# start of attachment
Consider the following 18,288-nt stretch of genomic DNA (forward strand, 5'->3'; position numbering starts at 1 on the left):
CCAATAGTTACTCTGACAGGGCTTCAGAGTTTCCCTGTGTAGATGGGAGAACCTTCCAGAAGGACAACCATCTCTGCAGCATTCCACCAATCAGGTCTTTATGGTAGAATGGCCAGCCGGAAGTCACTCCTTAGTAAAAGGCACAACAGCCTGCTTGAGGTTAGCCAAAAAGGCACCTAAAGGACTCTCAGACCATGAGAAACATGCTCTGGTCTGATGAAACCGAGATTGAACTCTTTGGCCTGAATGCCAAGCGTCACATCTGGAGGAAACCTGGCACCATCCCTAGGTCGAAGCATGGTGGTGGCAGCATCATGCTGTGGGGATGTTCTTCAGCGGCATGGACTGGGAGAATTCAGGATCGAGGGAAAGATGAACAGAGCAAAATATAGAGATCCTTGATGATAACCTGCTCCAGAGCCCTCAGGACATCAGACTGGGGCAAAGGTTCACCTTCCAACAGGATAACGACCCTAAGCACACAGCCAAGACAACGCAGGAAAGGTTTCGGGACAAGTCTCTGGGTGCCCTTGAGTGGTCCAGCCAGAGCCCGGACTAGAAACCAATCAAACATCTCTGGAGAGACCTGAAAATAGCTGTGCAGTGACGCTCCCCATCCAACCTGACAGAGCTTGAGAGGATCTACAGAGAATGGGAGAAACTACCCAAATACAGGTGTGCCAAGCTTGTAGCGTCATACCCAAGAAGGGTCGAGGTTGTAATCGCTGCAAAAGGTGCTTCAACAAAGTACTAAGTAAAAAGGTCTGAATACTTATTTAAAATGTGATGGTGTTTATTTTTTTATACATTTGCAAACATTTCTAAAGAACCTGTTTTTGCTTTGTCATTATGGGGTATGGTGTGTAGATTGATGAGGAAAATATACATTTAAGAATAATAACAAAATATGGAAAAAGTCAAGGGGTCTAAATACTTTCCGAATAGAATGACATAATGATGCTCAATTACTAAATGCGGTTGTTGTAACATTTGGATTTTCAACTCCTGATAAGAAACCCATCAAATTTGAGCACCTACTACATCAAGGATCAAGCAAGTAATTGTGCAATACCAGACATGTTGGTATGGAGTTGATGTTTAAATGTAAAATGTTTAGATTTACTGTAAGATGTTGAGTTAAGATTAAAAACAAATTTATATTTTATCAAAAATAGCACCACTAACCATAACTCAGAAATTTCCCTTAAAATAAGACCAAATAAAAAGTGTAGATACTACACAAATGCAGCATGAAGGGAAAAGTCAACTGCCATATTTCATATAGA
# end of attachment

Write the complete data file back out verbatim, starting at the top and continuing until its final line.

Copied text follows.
Consider the following 18,288-nt stretch of genomic DNA (forward strand, 5'->3'; position numbering starts at 1 on the left):
CCAATAGTTACTCTGACAGGGCTTCAGAGTTTCCCTGTGTAGATGGGAGAACCTTCCAGAAGGACAACCATCTCTGCAGCATTCCACCAATCAGGTCTTTATGGTAGAATGGCCAGCCGGAAGTCACTCCTTAGTAAAAGGCACAACAGCCTGCTTGAGGTTAGCCAAAAAGGCACCTAAAGGACTCTCAGACCATGAGAAACATGCTCTGGTCTGATGAAACCGAGATTGAACTCTTTGGCCTGAATGCCAAGCGTCACATCTGGAGGAAACCTGGCACCATCCCTAGGTCGAAGCATGGTGGTGGCAGCATCATGCTGTGGGGATGTTCTTCAGCGGCATGGACTGGGAGAATTCAGGATCGAGGGAAAGATGAACAGAGCAAAATATAGAGATCCTTGATGATAACCTGCTCCAGAGCCCTCAGGACATCAGACTGGGGCAAAGGTTCACCTTCCAACAGGATAACGACCCTAAGCACACAGCCAAGACAACGCAGGAAAGGTTTCGGGACAAGTCTCTGGGTGCCCTTGAGTGGTCCAGCCAGAGCCCGGACTAGAAACCAATCAAACATCTCTGGAGAGACCTGAAAATAGCTGTGCAGTGACGCTCCCCATCCAACCTGACAGAGCTTGAGAGGATCTACAGAGAATGGGAGAAACTACCCAAATACAGGTGTGCCAAGCTTGTAGCGTCATACCCAAGAAGGGTCGAGGTTGTAATCGCTGCAAAAGGTGCTTCAACAAAGTACTAAGTAAAAAGGTCTGAATACTTATTTAAAATGTGATGGTGTTTATTTTTTTATACATTTGCAAACATTTCTAAAGAACCTGTTTTTGCTTTGTCATTATGGGGTATGGTGTGTAGATTGATGAGGAAAATATACATTTAAGAATAATAACAAAATATGGAAAAAGTCAAGGGGTCTAAATACTTTCCGAATAGAATGACATAATGATGCTCAATTACTAAATGCGGTTGTTGTAACATTTGGATTTTCAACTCCTGATAAGAAACCCATCAAATTTGAGCACCTACTACATCAAGGATCAAGCAAGTAATTGTGCAATACCAGACATGTTGGTATGGAGTTGATGTTTAAATGTAAAATGTTTAGATTTACTGTAAGATGTTGAGTTAAGATTAAAAACAAATTTATATTTTATCAAAAATAGCACCACTAACCATAACTCAGAAATTTCCCTTAAAATAAGACCAAATAAAAAGTGTAGATACTACACAAATGCAGCATGAAGGGAAAAGTCAACTGCCATATTTCATATAGA